Purification of immature neuronal cells from neural stem cell progeny

Azari, Hassan, Osborne, Geoffrey W., Yasuda, Takahiro, Golmohammadi, Mohammed G., Rahman, Maryam, Deleyroll, Loic P., Esfandiari, Ebrahim, Adams, David J., Scheffler, Bjorn, Steindler, Dennis A. and Reynolds, Brent A. (2011) Purification of immature neuronal cells from neural stem cell progeny. PLoS One, 6 6: e20941. doi:10.1371/journal.pone.0020941

Author Azari, Hassan
Osborne, Geoffrey W.
Yasuda, Takahiro
Golmohammadi, Mohammed G.
Rahman, Maryam
Deleyroll, Loic P.
Esfandiari, Ebrahim
Adams, David J.
Scheffler, Bjorn
Steindler, Dennis A.
Reynolds, Brent A.
Title Purification of immature neuronal cells from neural stem cell progeny
Journal name PLoS One   Check publisher's open access policy
ISSN 1932-6203
Publication date 2011-06-03
Sub-type Article (original research)
DOI 10.1371/journal.pone.0020941
Open Access Status DOI
Volume 6
Issue 6
Start page e20941
Total pages 16
Editor Fabrizio Gelain
Place of publication United States
Publisher Public Library of Science
Collection year 2012
Language eng
Abstract Large-scale proliferation and multi-lineage differentiation capabilities make neural stem cells (NSCs) a promising renewable source of cells for therapeutic applications. However, the practical application for neuronal cell replacement is limited by heterogeneity of NSC progeny, relatively low yield of neurons, predominance of astrocytes, poor survival of donor cells following transplantation and the potential for uncontrolled proliferation of precursor cells. To address these impediments, we have developed a method for the generation of highly enriched immature neurons from murine NSC progeny. Adaptation of the standard differentiation procedure in concert with flow cytometry selection, using scattered light and positive fluorescent light selection based on cell surface antibody binding, provided a near pure (97%) immature neuron population. Using the purified neurons, we screened a panel of growth factors and found that bone morphogenetic protein-4 (BMP-4) demonstrated a strong survival effect on the cells in vitro, and enhanced their functional maturity. This effect was maintained following transplantation into the adult mouse striatum where we observed a 2-fold increase in the survival of the implanted cells and a 3-fold increase in NeuN expression. Additionally, based on the neural-colony forming cell assay (N-CFCA), we noted a 64 fold reduction of the bona fide NSC frequency in neuronal cell population and that implanted donor cells showed no signs of excessive or uncontrolled proliferation. The ability to provide defined neural cell populations from renewable sources such as NSC may find application for cell replacement therapies in the central nervous system.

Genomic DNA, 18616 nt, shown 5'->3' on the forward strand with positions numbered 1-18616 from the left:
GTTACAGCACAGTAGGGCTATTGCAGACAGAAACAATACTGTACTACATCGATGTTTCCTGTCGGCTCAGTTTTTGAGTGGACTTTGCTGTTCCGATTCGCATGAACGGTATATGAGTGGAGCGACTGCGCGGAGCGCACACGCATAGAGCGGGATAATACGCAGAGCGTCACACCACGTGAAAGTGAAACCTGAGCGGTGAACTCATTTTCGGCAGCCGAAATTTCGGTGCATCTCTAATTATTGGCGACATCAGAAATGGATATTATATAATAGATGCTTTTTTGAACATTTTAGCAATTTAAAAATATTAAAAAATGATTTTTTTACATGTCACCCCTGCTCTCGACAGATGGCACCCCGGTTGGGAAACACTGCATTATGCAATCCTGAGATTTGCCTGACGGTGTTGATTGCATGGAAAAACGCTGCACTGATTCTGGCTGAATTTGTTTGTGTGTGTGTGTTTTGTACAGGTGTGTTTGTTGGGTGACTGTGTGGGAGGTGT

Q-Index Code C1
Q-Index Status Confirmed Code
Institutional Status UQ

Document type: Journal Article
Sub-type: Article (original research)
Collections: Queensland Brain Institute Publications
Official 2012 Collection
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Citation counts: TR Web of Science Citation Count  Cited 17 times in Thomson Reuters Web of Science Article | Citations
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Created: Wed, 31 Aug 2011, 11:49:46 EST by Debra McMurtrie on behalf of Queensland Brain Institute